Islamic Advances: Math & Science

Week 11: Islamic Advances: Math & Science

.

View K – 3: These two Youtube videos:

  1. http://www.youtube.com/watch?v=xSi0lfl-31U This video is about the start of numbers. It’s fictional but it gives kids a good idea as to why we need numbers, and why the Arabic numbers are so much easier to use.
  2. https://www.youtube.com/watch?v=Na0xc1SiFJk This video explains the origin of Arabic numbers. Unfortunately, the last bit of the video is cut off.

Read 4 – 6: The Story of Our Numbers by Zelda King

7 – 8:  Science, Medicine, & Math in the Early Islamic World by Trudee Romanek

.
  

Discuss:

  • The numbers we use today (0 – 9) are called Arabic numerals, but where did they originally come from? (Hindu mathematicians in India)
  • Why do you believe they are called Arabic numerals? (Europeans learned them from Arab mathematicians.)
  • What numbers were used for math before Arabic numerals? (Roman numerals)
  • Why are Arabic numerals easier to use? (There are ones, tens, & hundreds columns. There is a zero. The numbers don’t take as long to write.)
  • How did the use of Arabic numbers spread to Europe? (Arab mathematicians wrote books on the Arabic number system and taught at universities where their ideas were spread.)
    Question for Grades 4 and up: Look on the map on page 12 of your book. (Pg 7 for Grades 7 – 8).
  • What parts of the world were controlled by the Arab Empire in the Middle Ages? (North Africa, Egypt, most of the Middle East, including Israel & Southern Spain.)
    Questions for Grades 7 – 8:
  • Describe the “Translation Movement.” (Muslim scholars studied and translated writings of brilliant Greek thinkers. They also studied Chinese inventions, and ideas about mathematics and surgery from people of India. Thousands of documents were translated into Arabic.)
  • T/F Muslim leaders set up universities throughout their empire. (T)
  • Describe the Arabic advances in the medical field? (Set up hospitals, studied writings about herbs used for medicines, performed surgeries, used anesthesia, studied the eye and how it worked.)
  • Name some of the machines used by Muslims? (waterwheels, clocks, automatons, windmills)
  • Islamic art during the Middle Ages utilized skills in what form of math? (geometry)

Activities: K – 8: Islamic art and architecture was known for its beautiful, geometric designs. Check out these images from Islamic mosques and other important structures for an idea of their exquisite beauty. https://www.google.com/search?gs_rn=26&gs_ri=psy-ab&tok=W-IGnkPsvXTbZibAcyP6YQ&cp=28&gs_id=cl&xhr=t&q=islamic+art+and+architecture&safe=active&bav=on.2,or.r_cp.r_qf.&bvm=bv.51495398,d.dmg&biw=1680&bih=864&um=1&ie=UTF-8&hl=en&tbm=isch&source=og&sa=N&tab=wi&ei=Nk4lUsWqNcfh4AOm1YBw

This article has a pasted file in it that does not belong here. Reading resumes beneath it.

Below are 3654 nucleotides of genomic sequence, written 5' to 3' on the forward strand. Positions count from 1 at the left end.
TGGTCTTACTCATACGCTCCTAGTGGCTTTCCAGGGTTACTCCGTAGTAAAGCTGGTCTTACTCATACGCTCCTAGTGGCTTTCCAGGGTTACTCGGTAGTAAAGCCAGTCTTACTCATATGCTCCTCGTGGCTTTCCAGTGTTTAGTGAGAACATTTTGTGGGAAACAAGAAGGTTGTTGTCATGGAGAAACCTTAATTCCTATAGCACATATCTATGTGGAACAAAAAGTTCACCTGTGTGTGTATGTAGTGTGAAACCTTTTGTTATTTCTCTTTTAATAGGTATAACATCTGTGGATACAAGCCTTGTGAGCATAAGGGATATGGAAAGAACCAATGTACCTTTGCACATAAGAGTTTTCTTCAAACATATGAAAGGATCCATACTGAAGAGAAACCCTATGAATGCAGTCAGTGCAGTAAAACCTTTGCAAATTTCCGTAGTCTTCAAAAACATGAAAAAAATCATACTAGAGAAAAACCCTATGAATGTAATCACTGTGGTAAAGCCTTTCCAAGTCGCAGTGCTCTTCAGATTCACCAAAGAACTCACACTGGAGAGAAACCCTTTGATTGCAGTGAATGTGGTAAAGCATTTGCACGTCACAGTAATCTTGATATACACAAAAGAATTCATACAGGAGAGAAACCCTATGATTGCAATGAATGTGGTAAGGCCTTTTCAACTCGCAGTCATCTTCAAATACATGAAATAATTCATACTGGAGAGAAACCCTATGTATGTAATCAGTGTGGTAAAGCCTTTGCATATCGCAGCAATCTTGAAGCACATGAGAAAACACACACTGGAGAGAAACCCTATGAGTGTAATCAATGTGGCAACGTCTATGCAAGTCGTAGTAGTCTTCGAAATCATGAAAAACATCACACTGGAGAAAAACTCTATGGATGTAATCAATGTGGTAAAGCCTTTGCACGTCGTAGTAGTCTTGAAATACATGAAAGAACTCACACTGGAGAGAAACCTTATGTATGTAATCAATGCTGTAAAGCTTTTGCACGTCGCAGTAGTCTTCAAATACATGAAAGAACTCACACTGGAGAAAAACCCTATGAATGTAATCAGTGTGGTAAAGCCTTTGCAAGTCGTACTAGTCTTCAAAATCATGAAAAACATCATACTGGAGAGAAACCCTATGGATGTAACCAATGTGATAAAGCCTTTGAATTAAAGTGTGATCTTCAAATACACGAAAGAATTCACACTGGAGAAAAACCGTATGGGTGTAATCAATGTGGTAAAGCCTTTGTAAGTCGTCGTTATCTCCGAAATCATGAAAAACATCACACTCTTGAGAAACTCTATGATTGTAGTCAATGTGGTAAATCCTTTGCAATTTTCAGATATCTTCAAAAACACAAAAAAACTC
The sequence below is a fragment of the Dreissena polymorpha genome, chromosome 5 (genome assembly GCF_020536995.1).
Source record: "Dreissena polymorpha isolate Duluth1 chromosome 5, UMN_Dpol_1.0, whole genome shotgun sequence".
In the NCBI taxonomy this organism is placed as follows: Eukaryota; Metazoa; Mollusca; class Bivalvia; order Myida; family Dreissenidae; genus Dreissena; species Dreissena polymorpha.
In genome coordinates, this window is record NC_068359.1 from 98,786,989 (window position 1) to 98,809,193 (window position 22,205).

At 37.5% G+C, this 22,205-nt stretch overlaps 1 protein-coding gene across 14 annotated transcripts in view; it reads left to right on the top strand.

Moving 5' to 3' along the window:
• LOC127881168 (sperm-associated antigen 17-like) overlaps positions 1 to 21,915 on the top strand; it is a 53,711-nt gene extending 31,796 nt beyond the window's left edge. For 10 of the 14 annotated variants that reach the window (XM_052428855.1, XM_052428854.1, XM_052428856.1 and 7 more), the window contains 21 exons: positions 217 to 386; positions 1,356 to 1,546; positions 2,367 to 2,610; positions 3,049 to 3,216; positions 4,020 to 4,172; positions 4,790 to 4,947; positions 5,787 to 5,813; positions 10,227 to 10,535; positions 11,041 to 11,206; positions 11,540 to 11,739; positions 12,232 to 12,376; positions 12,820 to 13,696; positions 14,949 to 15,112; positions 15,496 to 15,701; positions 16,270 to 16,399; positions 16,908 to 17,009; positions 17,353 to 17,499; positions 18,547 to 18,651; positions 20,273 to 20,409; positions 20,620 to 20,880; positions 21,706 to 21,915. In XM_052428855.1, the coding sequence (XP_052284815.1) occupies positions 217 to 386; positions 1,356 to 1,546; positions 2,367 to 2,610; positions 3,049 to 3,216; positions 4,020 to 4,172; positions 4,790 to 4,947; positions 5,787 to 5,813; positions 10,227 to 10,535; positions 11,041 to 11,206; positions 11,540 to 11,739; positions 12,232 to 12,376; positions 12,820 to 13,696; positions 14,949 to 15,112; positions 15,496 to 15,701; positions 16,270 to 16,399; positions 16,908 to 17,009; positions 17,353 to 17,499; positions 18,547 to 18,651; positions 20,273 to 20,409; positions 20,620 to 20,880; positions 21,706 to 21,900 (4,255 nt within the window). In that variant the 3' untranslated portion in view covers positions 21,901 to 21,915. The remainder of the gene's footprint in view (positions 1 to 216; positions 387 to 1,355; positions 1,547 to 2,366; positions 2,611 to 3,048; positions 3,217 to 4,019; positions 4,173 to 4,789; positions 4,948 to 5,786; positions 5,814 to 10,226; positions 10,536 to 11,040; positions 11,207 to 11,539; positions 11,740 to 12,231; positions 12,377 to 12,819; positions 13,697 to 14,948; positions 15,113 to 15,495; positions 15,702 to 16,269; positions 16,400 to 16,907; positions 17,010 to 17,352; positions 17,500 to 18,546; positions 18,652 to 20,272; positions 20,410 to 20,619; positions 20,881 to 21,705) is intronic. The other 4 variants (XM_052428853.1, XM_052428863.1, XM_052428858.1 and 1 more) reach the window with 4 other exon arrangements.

(From Google Images Islamic art and architecture)
K – 2: Complete the following worksheet: http://www.abcteach.com/free/w/worksheet_romannumerals2.pdf Use this chart for help in completing the worksheet: http://www.abcteach.com/free/r/roman_num_chart.pdf. The Arabic empire was known for its beautiful, geometrical patterns in its architecture. Color the following worksheet: http://www.crayola.com/free-coloring-pages/print/islamic-patterns-coloring-page/.
3 – 6: Complete the Greek, Roman, and Arabic portions of the following worksheet:  http://www.teachingideas.co.uk/search-site?s=arabic+numbers A chart for use with the worksheet, as well as an answer key can be found on this page: http://www.teachingideas.co.uk/number/writing-numbers-chart The Arabic empire was known for its beautiful, geometrical patterns in its architecture. Color the following worksheet: http://gwydir.demon.co.uk/jo/knots/alham7bw.gif
7 – 8: Write an essay describing Islamic achievements during the Middle Ages in the fields of math, science, art, or all three. Then color the following worksheet, exemplifying Islamic Architecture: http://gwydir.demon.co.uk/jo/knots/alham7bw.gif.

Copyright August 28th, 2014 by Gwen Fredette

Advertisements

Leave a comment

Filed under Charlotte Mason, Dark & Middle Ages

Leave a Reply

Fill in your details below or click an icon to log in:

WordPress.com Logo

You are commenting using your WordPress.com account. Log Out / Change )

Twitter picture

You are commenting using your Twitter account. Log Out / Change )

Facebook photo

You are commenting using your Facebook account. Log Out / Change )

Google+ photo

You are commenting using your Google+ account. Log Out / Change )

Connecting to %s